It is good to see a debate about the extent to which Uganda can learn from China unfolding in Daily Monitor’s pages. (Editorial, August 25; James Kahoza’s comment, September 7). This reflects the growing, and essentially positive, feeling that Africa now has wider development opportunities than in recent decades.
But the Chinese would be the first to point out that their renaissance has derived from a determination to find their own path, through an experimental process of ‘feeling the stones to cross the stream.’ This has, certainly, involved learning from others: but selectively so, adapting lessons to the Chinese context, rather than importing ‘models’ wholesale.
Mr Kahoza is right to underline the very different situations of China and Africa in the early 20th century. China had comprised an extensive, technologically sophisticated, highly centralised and largely self-contained empire for more than 2,000 years.
This was profoundly fractured by the aggression and territorial incursions of the West, Russia and Japan, bringing what the Chinese call ‘100 years of humiliation’ from which they are only now emerging, and also bringing a 100-year quest to find a form of modernisation with ‘Chinese characteristics.’
Liang Qichao, a reforming Qing dynasty intellectual who studied the West closely—even writing a biography of Oliver Cromwell, who he much admired—feared that a revolution in China would be followed by 70 years of chaos. That was remarkably prescient. Almost exactly 70 years, most of them chaotic, elapsed between the first, Republican revolution of 1911 and the coming of stable, ‘reform and opening’ government under Deng Xiaoping in the early 1980s.
European colonialism in Africa was more absolute and even more destructive of previous ways of life, making the quest for modernisation with African characteristics intensely problematic. This can be seen today in continuing debate about what does and does not belong to African culture.
One sure thing is that it is not possible to rip up the past and start from scratch. Another is that you cannot simply take another people’s development trajectory and make it your own.
China’s reform era achievements certainly deserve serious study, but need to be understood in the Asian context. Some lessons are transferable, others likely not. For example, China’s huge investments in physical infrastructure were made possible by famously high household savings rates. Uganda cannot simply decide to imitate this. Uganda could, however, invest the returns on its natural resources, notably oil, in infrastructure development.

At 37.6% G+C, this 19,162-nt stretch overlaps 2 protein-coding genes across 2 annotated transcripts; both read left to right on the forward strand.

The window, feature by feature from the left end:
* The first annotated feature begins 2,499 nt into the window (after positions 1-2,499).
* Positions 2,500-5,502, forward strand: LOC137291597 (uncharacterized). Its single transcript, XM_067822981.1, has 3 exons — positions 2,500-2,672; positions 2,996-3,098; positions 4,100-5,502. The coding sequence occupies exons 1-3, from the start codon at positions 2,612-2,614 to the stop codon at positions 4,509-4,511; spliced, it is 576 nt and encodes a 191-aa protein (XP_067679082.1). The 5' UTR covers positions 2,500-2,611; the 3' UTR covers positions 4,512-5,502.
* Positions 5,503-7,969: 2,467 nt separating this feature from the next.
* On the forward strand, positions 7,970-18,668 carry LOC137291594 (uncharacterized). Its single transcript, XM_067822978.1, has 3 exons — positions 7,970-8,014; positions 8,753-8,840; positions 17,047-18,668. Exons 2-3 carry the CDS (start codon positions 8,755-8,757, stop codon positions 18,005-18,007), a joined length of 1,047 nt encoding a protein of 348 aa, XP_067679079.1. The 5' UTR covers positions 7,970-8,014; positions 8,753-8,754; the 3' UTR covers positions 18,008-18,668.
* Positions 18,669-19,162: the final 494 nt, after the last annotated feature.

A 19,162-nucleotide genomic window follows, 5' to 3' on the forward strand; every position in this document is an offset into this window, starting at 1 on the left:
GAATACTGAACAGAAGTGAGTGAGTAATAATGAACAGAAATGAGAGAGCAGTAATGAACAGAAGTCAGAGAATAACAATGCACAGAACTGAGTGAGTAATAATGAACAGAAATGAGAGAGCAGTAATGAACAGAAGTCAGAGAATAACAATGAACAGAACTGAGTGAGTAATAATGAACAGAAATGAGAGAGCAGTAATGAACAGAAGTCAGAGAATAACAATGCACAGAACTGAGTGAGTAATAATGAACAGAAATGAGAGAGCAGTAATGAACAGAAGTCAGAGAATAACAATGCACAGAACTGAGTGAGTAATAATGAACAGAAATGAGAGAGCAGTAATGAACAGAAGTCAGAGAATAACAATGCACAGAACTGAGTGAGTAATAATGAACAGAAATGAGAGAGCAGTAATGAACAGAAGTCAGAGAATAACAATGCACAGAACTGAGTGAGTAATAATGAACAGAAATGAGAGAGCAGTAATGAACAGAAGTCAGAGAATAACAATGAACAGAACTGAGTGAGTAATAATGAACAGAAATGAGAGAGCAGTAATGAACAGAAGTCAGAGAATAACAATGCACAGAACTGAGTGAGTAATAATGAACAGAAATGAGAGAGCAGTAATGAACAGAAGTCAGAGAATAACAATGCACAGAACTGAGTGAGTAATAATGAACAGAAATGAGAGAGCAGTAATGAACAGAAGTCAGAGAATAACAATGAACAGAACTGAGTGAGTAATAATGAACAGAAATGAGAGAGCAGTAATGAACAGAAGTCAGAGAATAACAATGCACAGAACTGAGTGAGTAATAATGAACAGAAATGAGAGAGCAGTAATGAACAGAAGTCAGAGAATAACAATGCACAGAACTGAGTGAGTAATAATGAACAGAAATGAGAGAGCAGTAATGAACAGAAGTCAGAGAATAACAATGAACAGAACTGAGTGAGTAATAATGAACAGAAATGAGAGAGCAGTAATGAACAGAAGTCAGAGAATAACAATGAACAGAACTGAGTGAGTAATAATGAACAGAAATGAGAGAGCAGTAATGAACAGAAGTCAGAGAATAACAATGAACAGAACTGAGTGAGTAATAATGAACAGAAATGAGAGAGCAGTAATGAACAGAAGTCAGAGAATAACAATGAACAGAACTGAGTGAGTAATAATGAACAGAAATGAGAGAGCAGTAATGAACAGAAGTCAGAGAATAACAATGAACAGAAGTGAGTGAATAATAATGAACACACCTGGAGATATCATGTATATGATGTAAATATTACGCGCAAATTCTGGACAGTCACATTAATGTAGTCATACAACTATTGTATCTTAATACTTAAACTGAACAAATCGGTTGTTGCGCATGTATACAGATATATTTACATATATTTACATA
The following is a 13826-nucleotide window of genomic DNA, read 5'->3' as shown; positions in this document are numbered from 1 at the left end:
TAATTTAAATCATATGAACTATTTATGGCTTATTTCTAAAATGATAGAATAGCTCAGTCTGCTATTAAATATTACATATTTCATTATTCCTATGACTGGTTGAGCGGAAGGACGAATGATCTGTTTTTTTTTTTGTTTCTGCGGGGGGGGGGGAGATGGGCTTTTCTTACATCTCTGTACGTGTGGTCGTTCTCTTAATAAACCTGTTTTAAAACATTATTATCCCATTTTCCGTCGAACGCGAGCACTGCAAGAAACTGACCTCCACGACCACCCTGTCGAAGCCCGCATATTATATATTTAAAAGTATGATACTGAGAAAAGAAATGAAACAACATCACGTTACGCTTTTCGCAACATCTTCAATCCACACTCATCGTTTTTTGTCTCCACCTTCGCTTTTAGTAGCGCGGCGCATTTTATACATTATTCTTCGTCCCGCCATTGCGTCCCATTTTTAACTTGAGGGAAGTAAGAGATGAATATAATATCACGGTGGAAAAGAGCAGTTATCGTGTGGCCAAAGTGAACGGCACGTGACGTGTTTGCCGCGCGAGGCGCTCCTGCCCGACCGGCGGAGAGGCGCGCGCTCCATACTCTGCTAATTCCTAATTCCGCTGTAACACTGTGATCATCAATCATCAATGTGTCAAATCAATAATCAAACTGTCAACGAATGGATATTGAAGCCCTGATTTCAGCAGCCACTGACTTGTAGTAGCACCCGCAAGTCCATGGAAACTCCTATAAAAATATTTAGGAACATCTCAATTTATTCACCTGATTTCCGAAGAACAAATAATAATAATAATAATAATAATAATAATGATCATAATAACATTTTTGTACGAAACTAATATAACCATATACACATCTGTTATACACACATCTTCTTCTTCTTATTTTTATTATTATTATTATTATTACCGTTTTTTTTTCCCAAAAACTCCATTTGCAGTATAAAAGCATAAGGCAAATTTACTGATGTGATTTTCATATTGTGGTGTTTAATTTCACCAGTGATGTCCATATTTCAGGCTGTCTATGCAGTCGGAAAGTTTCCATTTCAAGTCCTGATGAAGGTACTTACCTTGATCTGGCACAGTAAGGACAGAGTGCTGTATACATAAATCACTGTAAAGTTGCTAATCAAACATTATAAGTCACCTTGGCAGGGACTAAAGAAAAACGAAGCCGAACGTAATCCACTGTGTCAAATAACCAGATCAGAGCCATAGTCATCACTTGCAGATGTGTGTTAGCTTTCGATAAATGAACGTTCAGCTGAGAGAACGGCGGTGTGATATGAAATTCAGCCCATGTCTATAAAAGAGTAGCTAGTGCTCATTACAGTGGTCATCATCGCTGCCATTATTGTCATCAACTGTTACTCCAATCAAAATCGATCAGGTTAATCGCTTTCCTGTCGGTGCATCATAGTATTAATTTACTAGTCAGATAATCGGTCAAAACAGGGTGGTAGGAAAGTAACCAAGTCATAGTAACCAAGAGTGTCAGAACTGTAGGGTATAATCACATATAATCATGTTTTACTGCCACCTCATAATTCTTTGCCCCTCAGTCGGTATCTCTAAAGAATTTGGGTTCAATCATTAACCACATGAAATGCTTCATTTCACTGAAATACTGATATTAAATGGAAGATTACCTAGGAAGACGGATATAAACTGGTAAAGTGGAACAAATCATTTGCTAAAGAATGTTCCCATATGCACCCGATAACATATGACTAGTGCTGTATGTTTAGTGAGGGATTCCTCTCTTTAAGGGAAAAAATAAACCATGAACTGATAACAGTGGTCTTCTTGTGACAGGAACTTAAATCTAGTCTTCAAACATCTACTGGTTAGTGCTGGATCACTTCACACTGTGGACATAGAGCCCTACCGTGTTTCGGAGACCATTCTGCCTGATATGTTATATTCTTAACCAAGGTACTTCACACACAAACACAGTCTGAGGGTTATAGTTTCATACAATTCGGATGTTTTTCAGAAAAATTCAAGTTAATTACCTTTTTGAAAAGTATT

China courted Western investment mainly for the sake of industrial technology transfer, and proved a quick learner in joint-venture enterprises. This was not a live option for African countries because, aside from extracting resources, Western corporations saw little potential in Africa.
However, newly ‘risen’ Asian investors now see Africa as presenting a wider range of opportunities. Growing trade and investment relationships with Asia create new opportunities for Africa too, including opportunities for technology transfer; but probably not on a pace and scale to enable the rapid proletarianisation of an overwhelmingly rural population—the shift from field to factory—that has been seen in China.
It also bears remarking that China’s reform era growth was in no small part premised on controlling runaway population growth. Harsh birth control policies, which Chinese people have endured without ever liking, are calculated to have prevented 400 million births in the last 30 years. It is highly unlikely that China could have risen as far or as fast if carrying those extra 400 million people.
But it is also highly unlikely that African governments could impose, or that African people would buckle under, such draconian measures. (In China, they only ‘worked’ as part of an implicit trade-off: in return for imposing womb control, the state liberalised agriculture, allowing 700 million forcibly collectivised peasants to return to private farming.) There is no obvious lesson here for African countries, which needs to find their own ways of balancing population with resources.
More generally, China has been pulled up by strong, capable, but by no means democratic government (with a fair dose of crony capitalism thrown in.) Interestingly, after a long while preaching market fundamentalism, Western development agencies now also emphasise the vital role of ‘good’ government.
So East and West agree at last that government does matter! But this is the beginning, not the end, of the discussion about what form of government suits African conditions.
Unfortunately that debate is too dominated on the one hand by democracy ideologues, who insist on the universal application of institutions that evolved over hundreds of years in Europe and its settler colonies, and on the other by those who would seek to dress up petty tyranny as the ‘strong’ and stable government Africa needs.
So the real lesson for Africa here is to study the experience of Asia carefully but to keep a level head in drawing conclusions.
The desire to emulate apparent success is understandable, but there is no universal template for development. Ugandans should, as Deng Xiaoping urged the Chinese people to do, ‘seek truth from facts,’ not just from aspirations, and chart their own course across the stream.
Mr Young, now based in Kampala, spent 12 years in China where he founded the magazine China Development Brief. He blogs on